The Pros and Cons of Direct Mail in the Digital Age

  • by Shala Graham
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Most organizations have their own favorite ways of handling things like sales, marketing, and fundraising. And, so long as the results are steady, most business owners and executives will prefer to "stick with what works" rather than venture too far into trying something new if they can avoid it.

That can lead to some pretty interesting, and strong, opinions on direct mail. Some businesses and organizations absolutely love it, and wouldn't dream of conducting their campaigns without it. Others wonder why their peers are clinging to direct mail in the so-called digital age.

Which group is right? That really depends on the perspective you take when answering the question... not to mention your audience and the results you’re trying to achieve. To help sort through all of this, let's consider the pros and cons of using direct mail in the digital age.

The “Pros” of Direct Mail

  • It’s generally more engaging than email and other marketing
  • Direct mail pieces feel more “real” and bring more credibility
  • You generally have more space and attention with direct mail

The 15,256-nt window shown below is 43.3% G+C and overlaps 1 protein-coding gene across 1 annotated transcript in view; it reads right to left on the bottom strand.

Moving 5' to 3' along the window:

• Some people prefer direct mail

Even marketers who don't like direct mail would have a hard time arguing with these points. For some people, a printed piece just seems more substantial than something on a computer screen. Readers are usually more willing to flip through a few pages than they are to scroll through screen after screen, and it's no secret that senior citizens and some other groups prefer printed mail to email and electronic communications.

The “Cons” of Direct Mail

  • Direct mail gives you fewer design choices
  • Printing your pieces locks you into design and messaging choices
  • It’s sometimes harder to split test direct mail pieces
  • Printing and sending direct mail costs a lot more

These are the points that make the digital crowd so excited. You can't do nearly as much, strategically, in print as you can online. Once you've printed thousands of pieces, changing them is difficult or impossible (which also makes it harder to test different versions of a message). And, of course, you're going to spend some money on printing and postage that you could have saved by reaching people online.